The Marshall Liberal Government has announced a $45 million investment to significantly reduce the number of overdue elective surgery patients in South Australia, including patients waiting beyond recommended clinical timeframes for colonoscopy procedures.
Minister for Health and Wellbeing Stephen Wade said the $45 million budget commitment delivers yet another Marshall team election promise.
“There are currently more than 1300 patients overdue for elective surgery procedures in South Australia, putting patients at increased risk of adverse outcomes,” said Minister Wade.
“More than 1000 of those patients do not even have a scheduled date for surgery as too many wait too long for surgery.
“The majority of patients overdue for elective surgery are on the waiting lists at the Royal Adelaide Hospital or Flinders Medical Centre.
“We’re committing an additional $20m in each of the next two financial years so these patients can get the surgery they need as soon as possible.”
SA Health is developing a range of strategies to bring down the overdue patient list, including working with the private sector to carry out some low complexity surgery such as urology, cataracts and tonsillectomies.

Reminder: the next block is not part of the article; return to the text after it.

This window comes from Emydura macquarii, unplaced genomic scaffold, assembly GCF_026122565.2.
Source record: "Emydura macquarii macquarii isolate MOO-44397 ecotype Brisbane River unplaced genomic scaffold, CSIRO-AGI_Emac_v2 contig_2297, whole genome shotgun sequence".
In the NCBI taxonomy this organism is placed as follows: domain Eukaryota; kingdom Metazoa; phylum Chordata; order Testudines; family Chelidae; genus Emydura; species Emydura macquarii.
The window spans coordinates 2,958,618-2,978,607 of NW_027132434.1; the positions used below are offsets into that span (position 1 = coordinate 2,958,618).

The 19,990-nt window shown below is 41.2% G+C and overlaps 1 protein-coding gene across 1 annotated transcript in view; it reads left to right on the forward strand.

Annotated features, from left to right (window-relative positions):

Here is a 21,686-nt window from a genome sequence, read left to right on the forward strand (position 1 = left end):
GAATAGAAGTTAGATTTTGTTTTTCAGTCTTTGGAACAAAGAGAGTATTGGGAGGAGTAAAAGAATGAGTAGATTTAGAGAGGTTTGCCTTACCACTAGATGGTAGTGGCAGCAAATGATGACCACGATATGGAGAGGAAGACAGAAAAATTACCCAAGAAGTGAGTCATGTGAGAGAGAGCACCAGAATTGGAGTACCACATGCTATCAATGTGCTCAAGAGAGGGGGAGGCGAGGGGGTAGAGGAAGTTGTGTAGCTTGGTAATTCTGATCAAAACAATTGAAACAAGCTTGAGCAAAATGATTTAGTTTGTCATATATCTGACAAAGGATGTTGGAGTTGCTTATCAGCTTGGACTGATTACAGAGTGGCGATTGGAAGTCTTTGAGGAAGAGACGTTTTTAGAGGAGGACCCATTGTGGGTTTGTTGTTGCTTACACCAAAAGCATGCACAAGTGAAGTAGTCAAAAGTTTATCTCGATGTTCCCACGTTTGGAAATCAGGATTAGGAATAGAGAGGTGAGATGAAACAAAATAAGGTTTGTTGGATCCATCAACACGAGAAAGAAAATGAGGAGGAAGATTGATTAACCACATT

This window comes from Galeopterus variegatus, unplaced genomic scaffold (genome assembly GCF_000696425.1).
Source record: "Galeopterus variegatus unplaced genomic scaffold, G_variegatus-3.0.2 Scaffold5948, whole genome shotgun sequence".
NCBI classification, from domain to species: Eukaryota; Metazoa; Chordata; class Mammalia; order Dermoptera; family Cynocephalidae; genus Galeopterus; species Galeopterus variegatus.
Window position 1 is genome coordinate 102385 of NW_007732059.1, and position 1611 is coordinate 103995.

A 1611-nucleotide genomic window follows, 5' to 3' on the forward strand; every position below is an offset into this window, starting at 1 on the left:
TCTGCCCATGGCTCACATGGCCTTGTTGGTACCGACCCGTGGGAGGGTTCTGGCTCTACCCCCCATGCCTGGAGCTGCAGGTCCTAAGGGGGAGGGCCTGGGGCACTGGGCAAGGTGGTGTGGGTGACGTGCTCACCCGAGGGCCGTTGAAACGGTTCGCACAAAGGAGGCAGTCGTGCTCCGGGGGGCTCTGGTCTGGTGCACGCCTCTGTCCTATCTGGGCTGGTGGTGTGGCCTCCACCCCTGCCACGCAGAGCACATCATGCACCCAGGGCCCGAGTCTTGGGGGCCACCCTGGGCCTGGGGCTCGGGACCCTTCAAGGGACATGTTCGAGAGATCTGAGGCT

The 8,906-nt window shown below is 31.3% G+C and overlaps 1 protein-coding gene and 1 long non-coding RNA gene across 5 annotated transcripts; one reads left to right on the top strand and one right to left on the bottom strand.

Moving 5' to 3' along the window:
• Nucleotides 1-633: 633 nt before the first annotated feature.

Other strategies that SA Health will consider include reactivating the Repat and increasing the number of surgeries carried out at country and peri-urban hospitals.
“Some country hospitals have the capacity to carry out more surgery than currently occurs, and this additional funding will see more patients receive their surgery in a country hospital where clinically appropriate,” said Minister Wade.
“Other metropolitan hospitals with the capacity to carry out additional surgeries may also be able to perform more procedures.”
In addition to the more than 1300 overdue elective surgery patients, there are around 4100 South Australians who have been waiting for a colonoscopy beyond recommended clinical timeframes.
Increased participation in the National Bowel Cancer Screening Program has seen an increase in the demand for colonoscopies across the country, including South Australia.
“These are extremely important procedures, and currently patients can wait many months to be seen.
“Our commitment of $5m towards additional colonoscopies will see SA Health work with the private sector to carry out an extra 2700 colonoscopies over the next nine months, the remaining overdue colonoscopies will be funded with Elective Surgery Funds.
“This is in addition to the approximately 25,000 colonoscopies carried out in the SA public health system each year.”
Agreements are expected to be in place with private providers in the coming months with the work expected to begin in December 2019.
SA Health is also developing a new model of care that will explore how the public and private sector can work together to meet this growing demand into the future.